The issue of ‘political will’, raised in the first session was taken to a deeper level in the Country Report on Sri Lanka by Prof. Angela Little on “The Politics, Policies and Progress of Basic Education in Sri Lanka”. Prof. Little put forward the thesis that there is a need for political environment where political will can be exercised. According to her ‘political will’ is the “sustained commitment of politicians and administrators to invest the necessary resource to achieve specific objectives and a willingness to make and implement policy despite opposition”. So, politicisation of education should be eliminated from the education system to bring out a policy reforms both at the structural & organisational level. But, political will can be a double edged sword, the national political will can be reinforced by the local political will or they can be antithesis to each other. Finally, Prof. Little concluded with the observation that political will is necessary but not sufficient. It needs to be supplemented by administrative, technical, financial and human resources and requires sustained attention to fulfil the objectives of Education For All.

In her chairman’s remark, Ms. Jayaveera, said that improvement in the quality of education in Sri Lanka was a product of various initiatives of incentive programmes of the government. The policy of Free Education shall continue and the commitment still exists among the political leaders. Taking a different approach to the issue of ‘political will’ and political interference, she is of the understanding that political interference does not have any impact on the quality of education.

Prof Manzoor Ahmed, BRAC University, Bangladesh

Dr Benjamin Zeitlyn, CREATE Research Fellow, University of Sussex, UK

The Country Report on Bangladesh was presented by Prof. Manzoor Ahmed on “Meeting Equity Challenges in Bangladesh – Resources and Governance” and “Poverty and Equity in Bangladesh” by Md. Altaf Hossain and Dr. Benjamin Zeitlyn (presented by Dr. Benjamin Zeitlyn) with Prof. J.B.G. Tilak as the chairman of the session. Prof. Manzoor highlighted the achievements of Bangladesh in terms of high gross enrolment and getting rid of gender disparities in primary education in the last 15 years. However, high dropout rates act as an impediment in achievement of MDG 2 and EFA goals. Professor Ahmed argued that strategic policy interventions are required, resources should be optimally utilised and quality standard should be maintained at the local level planning through proper trial of planning and management.

The debate on equity was deepened by the next report on “Poverty and Equity: Access in Education in Bangladesh” by pointing out that access to education is uneven and poor people are excluded at greater proportions. It is seen that as household income decreases, health of the children is affected leading to low attendance, contributing to low learning, i.e. silent exclusion and overall increases in rates of never enrolment and dropout. This is because poverty and access is inter-related. To counter the impact of poverty on educational access, the government has created a primary education stipend project and the girl’s secondary education stipend. These initiatives have failed to reduce the dropout rate as the quantum of stipend is less than the required monthly expenditure. As a result it was suggested to have policies that are related to initiation of school health and school feeding programmes, school equipment such as reusable textbooks, pen/pencils, notebooks, geometry boxes, school bags, which should be provided free of cost to the students. In addition to counter the regressive effects of private tuition, the curriculum should be designed in a way that majority of learning should take place in the school itself.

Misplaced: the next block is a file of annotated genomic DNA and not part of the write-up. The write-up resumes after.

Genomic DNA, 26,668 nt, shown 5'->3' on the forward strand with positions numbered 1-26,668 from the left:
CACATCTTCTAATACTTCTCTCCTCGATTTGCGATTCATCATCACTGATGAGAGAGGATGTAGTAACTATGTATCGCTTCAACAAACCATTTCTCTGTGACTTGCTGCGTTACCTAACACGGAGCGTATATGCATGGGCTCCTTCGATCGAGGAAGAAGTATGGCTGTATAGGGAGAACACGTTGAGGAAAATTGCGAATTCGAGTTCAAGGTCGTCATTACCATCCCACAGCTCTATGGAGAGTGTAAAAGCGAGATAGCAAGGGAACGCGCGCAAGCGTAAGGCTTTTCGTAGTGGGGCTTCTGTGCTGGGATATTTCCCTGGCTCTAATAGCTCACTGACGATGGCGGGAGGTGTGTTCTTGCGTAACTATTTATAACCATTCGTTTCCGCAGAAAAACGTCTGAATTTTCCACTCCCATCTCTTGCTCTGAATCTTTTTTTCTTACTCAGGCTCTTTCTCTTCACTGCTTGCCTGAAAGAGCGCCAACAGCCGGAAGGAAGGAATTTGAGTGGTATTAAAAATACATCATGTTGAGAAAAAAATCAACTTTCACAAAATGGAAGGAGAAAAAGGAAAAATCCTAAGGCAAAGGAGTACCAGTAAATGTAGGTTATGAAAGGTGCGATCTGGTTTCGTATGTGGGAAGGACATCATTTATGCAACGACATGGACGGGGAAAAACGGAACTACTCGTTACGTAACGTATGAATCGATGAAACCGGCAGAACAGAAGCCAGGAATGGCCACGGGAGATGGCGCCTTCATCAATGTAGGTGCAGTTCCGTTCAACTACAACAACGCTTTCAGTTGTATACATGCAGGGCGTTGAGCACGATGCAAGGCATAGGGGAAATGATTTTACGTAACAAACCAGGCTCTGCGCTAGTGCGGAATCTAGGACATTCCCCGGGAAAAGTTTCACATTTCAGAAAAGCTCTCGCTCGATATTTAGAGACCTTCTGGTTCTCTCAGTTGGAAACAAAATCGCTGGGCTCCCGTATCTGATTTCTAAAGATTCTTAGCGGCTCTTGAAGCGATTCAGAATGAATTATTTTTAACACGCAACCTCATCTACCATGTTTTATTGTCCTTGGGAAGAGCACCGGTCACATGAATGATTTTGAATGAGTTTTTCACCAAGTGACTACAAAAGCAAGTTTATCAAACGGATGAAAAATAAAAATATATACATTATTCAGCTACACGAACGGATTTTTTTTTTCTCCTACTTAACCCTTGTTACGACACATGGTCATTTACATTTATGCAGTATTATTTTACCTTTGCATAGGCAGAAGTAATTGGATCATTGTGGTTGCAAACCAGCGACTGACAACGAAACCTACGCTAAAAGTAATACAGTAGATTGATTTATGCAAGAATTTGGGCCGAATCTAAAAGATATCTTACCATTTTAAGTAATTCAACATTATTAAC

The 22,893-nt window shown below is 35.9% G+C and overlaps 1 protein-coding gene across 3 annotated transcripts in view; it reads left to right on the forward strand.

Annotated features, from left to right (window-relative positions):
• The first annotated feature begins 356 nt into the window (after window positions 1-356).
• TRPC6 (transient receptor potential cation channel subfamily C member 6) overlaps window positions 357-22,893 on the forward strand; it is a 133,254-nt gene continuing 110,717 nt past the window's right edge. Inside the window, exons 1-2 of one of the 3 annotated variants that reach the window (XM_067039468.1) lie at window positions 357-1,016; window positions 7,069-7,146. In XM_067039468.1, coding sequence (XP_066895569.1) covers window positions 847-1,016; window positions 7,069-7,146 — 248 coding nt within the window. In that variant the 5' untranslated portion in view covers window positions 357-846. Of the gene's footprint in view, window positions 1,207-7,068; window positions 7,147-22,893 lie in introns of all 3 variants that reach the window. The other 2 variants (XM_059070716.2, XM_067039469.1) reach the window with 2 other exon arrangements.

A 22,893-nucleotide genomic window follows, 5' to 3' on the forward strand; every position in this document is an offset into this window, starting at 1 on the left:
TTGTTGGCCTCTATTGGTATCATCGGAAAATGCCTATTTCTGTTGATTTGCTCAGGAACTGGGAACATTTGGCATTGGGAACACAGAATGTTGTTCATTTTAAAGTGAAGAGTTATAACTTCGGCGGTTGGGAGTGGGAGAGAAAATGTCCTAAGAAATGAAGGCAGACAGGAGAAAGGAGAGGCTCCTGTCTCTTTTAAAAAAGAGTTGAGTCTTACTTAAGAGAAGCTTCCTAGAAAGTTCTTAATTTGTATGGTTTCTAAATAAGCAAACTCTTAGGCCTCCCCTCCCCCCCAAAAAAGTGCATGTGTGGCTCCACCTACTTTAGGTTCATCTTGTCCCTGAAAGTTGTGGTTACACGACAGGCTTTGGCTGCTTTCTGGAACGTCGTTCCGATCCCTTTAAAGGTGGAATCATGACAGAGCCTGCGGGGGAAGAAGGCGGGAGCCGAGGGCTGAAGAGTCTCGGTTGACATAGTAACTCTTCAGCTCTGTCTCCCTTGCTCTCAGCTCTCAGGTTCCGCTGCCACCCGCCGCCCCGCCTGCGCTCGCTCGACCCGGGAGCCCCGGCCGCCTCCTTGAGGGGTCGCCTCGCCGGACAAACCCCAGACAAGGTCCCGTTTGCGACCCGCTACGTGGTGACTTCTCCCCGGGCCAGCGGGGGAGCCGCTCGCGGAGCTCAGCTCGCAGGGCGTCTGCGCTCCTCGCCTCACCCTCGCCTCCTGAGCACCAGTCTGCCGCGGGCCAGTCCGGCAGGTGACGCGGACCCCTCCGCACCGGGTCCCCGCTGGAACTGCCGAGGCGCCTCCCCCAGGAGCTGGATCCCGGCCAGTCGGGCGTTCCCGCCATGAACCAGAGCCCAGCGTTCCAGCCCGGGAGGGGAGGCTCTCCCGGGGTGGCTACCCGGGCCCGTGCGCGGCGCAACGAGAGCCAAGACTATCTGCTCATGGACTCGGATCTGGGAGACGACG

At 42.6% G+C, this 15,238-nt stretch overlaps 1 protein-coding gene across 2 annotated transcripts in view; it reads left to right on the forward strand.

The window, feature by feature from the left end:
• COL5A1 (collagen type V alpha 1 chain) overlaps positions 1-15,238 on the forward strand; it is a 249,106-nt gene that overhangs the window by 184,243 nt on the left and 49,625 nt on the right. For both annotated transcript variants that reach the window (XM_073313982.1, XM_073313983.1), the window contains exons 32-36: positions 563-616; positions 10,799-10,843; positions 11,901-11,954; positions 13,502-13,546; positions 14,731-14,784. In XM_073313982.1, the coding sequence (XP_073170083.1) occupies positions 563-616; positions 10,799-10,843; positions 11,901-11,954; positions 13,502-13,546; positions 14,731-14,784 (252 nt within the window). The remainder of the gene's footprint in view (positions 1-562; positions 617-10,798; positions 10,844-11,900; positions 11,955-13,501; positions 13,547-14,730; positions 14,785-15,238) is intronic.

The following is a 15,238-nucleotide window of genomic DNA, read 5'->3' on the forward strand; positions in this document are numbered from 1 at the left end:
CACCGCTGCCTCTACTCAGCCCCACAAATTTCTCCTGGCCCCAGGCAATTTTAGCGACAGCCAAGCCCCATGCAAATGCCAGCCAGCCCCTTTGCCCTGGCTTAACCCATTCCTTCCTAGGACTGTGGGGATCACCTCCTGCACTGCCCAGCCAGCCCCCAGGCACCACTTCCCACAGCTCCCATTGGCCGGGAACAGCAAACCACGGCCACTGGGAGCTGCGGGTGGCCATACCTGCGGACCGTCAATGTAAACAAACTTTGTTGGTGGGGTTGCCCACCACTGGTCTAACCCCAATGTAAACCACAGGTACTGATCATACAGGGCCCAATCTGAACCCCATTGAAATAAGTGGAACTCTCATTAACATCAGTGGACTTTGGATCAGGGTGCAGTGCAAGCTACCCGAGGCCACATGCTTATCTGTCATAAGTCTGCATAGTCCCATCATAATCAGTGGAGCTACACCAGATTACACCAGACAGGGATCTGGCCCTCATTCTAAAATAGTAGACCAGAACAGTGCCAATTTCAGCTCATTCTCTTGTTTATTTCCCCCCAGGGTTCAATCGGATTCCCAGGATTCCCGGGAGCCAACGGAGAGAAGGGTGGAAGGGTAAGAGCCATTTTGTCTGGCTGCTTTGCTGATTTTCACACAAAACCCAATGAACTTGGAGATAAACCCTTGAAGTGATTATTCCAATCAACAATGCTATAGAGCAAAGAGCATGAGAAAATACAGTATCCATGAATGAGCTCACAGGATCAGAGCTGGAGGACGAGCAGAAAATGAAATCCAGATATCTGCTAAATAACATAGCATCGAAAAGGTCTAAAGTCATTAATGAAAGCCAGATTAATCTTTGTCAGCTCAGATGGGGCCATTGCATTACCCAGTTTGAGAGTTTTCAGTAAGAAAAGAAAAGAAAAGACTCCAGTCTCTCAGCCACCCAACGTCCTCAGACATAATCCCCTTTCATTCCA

NUEPA employees: Renu Bish, Usha Arora, Moirti Dey and Mohammed Saim

Dr Shireen Motala, University of Johannesburg, South Africa

Afternoon tea was followed by the Country Report on South Africa “Does Increasing Access to School come at the Expense of Quality in Education?: Findings from CREATE research in South Africa” by Shireen Motala and Stu Letsatsi. The paper focused on the philosophical meaning of equality and interrogated the inequality in education in South African society. The country has a history of inequality in terms of colour, political and economic issues that have had an influence to the education system both at individual or societal level. Though, educational system in South Africa is sound, many issues like inclusion, improve in participation and meaningful access persists. The learning level of the children is low and they have been pushed to next grade with repetition, children of Eastern Cape performed poorly and their health is worse in than the children in other areas. Teachers in these areas don’t have sufficient content knowledge and they lack proper understanding of teaching methodologies. Further, teachers even treat the children with disrespect and corporate punishment is rampant in the schools. Also, no interaction has been taken place between the teachers and student so, one way teaching is the norm – ‘talk and chalk’ methodologies. In addition, the speakers emphasised the need for peaceful interaction between student and teachers so that meaningful access is possible.